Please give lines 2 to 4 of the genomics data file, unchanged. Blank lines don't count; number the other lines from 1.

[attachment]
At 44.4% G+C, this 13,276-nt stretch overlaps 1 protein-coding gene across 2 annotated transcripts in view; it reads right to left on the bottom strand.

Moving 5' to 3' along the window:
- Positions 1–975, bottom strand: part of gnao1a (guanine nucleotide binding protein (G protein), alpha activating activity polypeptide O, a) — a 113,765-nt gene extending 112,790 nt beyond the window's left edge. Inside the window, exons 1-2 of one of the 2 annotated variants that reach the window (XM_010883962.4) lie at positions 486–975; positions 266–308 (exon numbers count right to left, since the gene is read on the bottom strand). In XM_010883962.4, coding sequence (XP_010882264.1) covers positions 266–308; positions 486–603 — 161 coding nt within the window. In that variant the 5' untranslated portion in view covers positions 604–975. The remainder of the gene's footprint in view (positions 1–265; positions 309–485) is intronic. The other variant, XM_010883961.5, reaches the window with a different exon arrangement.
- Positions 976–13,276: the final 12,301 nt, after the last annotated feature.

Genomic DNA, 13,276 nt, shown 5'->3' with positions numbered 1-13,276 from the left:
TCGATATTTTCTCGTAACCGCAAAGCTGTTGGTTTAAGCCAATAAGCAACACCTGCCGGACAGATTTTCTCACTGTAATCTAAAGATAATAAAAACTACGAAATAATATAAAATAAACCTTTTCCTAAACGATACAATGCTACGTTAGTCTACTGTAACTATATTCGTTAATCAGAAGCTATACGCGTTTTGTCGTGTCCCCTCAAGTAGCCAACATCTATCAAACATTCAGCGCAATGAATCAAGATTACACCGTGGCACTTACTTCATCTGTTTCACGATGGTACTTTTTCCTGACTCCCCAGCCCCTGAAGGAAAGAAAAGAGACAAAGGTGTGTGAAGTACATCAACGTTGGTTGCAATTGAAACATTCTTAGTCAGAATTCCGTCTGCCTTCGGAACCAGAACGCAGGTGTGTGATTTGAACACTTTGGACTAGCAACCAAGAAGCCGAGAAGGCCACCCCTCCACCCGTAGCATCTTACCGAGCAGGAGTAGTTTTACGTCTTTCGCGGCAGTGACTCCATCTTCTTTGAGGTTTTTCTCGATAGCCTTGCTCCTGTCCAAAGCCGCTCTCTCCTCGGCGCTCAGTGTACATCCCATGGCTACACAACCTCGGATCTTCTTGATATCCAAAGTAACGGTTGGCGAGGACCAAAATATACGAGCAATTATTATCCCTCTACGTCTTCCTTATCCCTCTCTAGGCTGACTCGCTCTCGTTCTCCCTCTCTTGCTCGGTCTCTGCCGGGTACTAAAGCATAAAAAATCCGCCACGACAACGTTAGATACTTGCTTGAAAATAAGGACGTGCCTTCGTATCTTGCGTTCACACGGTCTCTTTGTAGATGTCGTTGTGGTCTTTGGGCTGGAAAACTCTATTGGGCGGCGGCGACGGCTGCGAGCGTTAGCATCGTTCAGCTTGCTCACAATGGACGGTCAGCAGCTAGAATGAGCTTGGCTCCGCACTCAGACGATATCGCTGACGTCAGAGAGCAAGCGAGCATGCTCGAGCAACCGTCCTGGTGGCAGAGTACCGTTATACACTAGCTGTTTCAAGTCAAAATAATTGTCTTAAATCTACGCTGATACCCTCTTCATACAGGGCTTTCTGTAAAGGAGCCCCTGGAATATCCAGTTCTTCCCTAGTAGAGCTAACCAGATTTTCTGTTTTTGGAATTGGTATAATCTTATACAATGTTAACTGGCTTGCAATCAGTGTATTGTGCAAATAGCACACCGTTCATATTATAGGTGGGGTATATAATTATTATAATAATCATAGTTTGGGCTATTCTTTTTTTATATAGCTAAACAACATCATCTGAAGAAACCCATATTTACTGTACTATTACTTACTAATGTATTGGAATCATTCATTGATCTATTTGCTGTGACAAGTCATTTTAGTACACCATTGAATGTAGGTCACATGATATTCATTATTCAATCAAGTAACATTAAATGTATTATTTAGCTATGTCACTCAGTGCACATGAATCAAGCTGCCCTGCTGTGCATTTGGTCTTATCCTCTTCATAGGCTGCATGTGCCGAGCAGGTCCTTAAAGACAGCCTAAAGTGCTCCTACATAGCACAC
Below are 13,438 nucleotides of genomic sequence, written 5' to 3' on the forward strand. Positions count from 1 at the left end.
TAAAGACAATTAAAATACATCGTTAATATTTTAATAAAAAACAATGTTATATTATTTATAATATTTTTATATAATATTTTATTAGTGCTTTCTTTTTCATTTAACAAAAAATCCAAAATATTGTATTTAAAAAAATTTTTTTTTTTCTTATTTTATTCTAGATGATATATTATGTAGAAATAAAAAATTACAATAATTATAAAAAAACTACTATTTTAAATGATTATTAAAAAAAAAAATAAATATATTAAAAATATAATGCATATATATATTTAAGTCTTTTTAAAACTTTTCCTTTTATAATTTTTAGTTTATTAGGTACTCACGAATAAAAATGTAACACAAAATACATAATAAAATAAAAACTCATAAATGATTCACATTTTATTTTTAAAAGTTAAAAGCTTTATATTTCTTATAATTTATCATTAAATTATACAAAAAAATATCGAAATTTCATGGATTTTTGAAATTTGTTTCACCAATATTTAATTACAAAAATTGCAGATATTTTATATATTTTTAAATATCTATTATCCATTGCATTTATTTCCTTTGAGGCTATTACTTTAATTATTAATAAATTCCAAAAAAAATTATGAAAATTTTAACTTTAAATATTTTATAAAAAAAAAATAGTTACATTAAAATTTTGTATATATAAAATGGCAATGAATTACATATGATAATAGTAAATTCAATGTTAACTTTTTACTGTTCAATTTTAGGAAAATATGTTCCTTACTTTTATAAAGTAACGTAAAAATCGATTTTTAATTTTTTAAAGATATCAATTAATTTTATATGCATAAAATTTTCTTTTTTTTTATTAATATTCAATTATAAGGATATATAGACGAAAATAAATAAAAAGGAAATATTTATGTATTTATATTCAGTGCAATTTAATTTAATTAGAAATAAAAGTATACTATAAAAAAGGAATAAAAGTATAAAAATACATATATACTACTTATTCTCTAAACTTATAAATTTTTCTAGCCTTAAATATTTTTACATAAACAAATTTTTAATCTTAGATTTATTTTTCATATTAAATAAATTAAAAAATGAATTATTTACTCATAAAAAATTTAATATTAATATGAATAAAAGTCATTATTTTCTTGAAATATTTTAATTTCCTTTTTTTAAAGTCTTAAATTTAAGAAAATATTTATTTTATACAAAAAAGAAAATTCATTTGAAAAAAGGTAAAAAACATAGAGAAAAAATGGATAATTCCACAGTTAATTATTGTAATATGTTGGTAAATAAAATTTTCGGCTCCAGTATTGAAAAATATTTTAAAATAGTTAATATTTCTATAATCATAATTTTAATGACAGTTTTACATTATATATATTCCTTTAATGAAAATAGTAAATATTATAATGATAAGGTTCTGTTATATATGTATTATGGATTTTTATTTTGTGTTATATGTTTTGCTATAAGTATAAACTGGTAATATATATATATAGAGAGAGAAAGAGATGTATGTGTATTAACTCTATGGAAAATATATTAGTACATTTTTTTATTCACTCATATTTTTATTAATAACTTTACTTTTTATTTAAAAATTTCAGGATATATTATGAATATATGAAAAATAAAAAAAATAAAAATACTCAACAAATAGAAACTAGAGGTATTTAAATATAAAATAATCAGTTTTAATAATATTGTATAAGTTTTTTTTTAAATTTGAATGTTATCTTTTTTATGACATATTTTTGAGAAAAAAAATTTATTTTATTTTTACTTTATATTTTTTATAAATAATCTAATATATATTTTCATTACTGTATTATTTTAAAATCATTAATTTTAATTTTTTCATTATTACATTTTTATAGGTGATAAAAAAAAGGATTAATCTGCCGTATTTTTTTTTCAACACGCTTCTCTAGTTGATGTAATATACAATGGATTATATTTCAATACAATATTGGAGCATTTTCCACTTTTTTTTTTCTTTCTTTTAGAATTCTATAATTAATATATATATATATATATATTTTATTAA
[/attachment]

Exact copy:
Moving 5' to 3' along the window:
- Positions 1–975, bottom strand: part of gnao1a (guanine nucleotide binding protein (G protein), alpha activating activity polypeptide O, a) — a 113,765-nt gene extending 112,790 nt beyond the window's left edge. Inside the window, exons 1-2 of one of the 2 annotated variants that reach the window (XM_010883962.4) lie at positions 486–975; positions 266–308 (exon numbers count right to left, since the gene is read on the bottom strand). In XM_010883962.4, coding sequence (XP_010882264.1) covers positions 266–308; positions 486–603 — 161 coding nt within the window. In that variant the 5' untranslated portion in view covers positions 604–975. The remainder of the gene's footprint in view (positions 1–265; positions 309–485) is intronic. The other variant, XM_010883961.5, reaches the window with a different exon arrangement.
- Positions 976–13,276: the final 12,301 nt, after the last annotated feature.